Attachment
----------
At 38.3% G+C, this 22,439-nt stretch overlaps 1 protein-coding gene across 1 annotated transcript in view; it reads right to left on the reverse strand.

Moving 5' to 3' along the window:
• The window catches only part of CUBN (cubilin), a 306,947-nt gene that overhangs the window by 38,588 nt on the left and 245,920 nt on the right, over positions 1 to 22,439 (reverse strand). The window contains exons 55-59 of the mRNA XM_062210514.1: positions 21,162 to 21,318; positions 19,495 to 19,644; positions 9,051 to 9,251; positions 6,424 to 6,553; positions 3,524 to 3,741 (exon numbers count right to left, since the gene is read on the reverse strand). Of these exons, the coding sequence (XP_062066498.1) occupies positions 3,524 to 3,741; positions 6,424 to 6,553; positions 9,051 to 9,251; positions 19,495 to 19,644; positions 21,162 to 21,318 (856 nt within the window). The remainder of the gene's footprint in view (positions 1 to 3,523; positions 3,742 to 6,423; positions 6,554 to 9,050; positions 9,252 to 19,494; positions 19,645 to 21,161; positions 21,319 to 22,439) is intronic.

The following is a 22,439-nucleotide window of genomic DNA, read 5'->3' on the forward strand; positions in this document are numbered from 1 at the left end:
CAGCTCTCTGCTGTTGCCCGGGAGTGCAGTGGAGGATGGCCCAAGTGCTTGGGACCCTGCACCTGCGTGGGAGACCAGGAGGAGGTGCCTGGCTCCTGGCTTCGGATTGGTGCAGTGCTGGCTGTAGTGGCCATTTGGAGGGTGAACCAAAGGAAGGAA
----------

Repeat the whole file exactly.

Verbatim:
At 38.3% G+C, this 22,439-nt stretch overlaps 1 protein-coding gene across 1 annotated transcript in view; it reads right to left on the reverse strand.

Moving 5' to 3' along the window:
• The window catches only part of CUBN (cubilin), a 306,947-nt gene that overhangs the window by 38,588 nt on the left and 245,920 nt on the right, over positions 1 to 22,439 (reverse strand). The window contains exons 55-59 of the mRNA XM_062210514.1: positions 21,162 to 21,318; positions 19,495 to 19,644; positions 9,051 to 9,251; positions 6,424 to 6,553; positions 3,524 to 3,741 (exon numbers count right to left, since the gene is read on the reverse strand). Of these exons, the coding sequence (XP_062066498.1) occupies positions 3,524 to 3,741; positions 6,424 to 6,553; positions 9,051 to 9,251; positions 19,495 to 19,644; positions 21,162 to 21,318 (856 nt within the window). The remainder of the gene's footprint in view (positions 1 to 3,523; positions 3,742 to 6,423; positions 6,554 to 9,050; positions 9,252 to 19,494; positions 19,645 to 21,161; positions 21,319 to 22,439) is intronic.

The following is a 22,439-nucleotide window of genomic DNA, read 5'->3' on the forward strand; positions in this document are numbered from 1 at the left end:
CAGCTCTCTGCTGTTGCCCGGGAGTGCAGTGGAGGATGGCCCAAGTGCTTGGGACCCTGCACCTGCGTGGGAGACCAGGAGGAGGTGCCTGGCTCCTGGCTTCGGATTGGTGCAGTGCTGGCTGTAGTGGCCATTTGGAGGGTGAACCAAAGGAAGGAA